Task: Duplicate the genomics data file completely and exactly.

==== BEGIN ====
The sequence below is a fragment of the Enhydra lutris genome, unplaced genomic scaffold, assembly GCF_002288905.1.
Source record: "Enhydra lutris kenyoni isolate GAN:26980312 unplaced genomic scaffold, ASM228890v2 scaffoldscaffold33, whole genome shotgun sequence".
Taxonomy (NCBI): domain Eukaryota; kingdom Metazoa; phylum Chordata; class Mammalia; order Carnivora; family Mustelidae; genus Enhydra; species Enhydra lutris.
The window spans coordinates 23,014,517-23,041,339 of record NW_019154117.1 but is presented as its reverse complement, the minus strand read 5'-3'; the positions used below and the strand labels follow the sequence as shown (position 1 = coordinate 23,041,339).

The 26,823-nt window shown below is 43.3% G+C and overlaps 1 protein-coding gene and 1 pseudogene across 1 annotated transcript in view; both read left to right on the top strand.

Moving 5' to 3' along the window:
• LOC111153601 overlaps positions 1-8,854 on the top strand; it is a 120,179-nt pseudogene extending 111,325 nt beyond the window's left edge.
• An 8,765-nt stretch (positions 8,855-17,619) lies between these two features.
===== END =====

The sequence below is a fragment of the Enhydra lutris genome, unplaced genomic scaffold, assembly GCF_002288905.1.
Source record: "Enhydra lutris kenyoni isolate GAN:26980312 unplaced genomic scaffold, ASM228890v2 scaffoldscaffold33, whole genome shotgun sequence".
Taxonomy (NCBI): domain Eukaryota; kingdom Metazoa; phylum Chordata; class Mammalia; order Carnivora; family Mustelidae; genus Enhydra; species Enhydra lutris.
The window spans coordinates 23,014,517-23,041,339 of record NW_019154117.1 but is presented as its reverse complement, the minus strand read 5'-3'; the positions used below and the strand labels follow the sequence as shown (position 1 = coordinate 23,041,339).

The 26,823-nt window shown below is 43.3% G+C and overlaps 1 protein-coding gene and 1 pseudogene across 1 annotated transcript in view; both read left to right on the top strand.

Moving 5' to 3' along the window:
• LOC111153601 overlaps positions 1-8,854 on the top strand; it is a 120,179-nt pseudogene extending 111,325 nt beyond the window's left edge.
• An 8,765-nt stretch (positions 8,855-17,619) lies between these two features.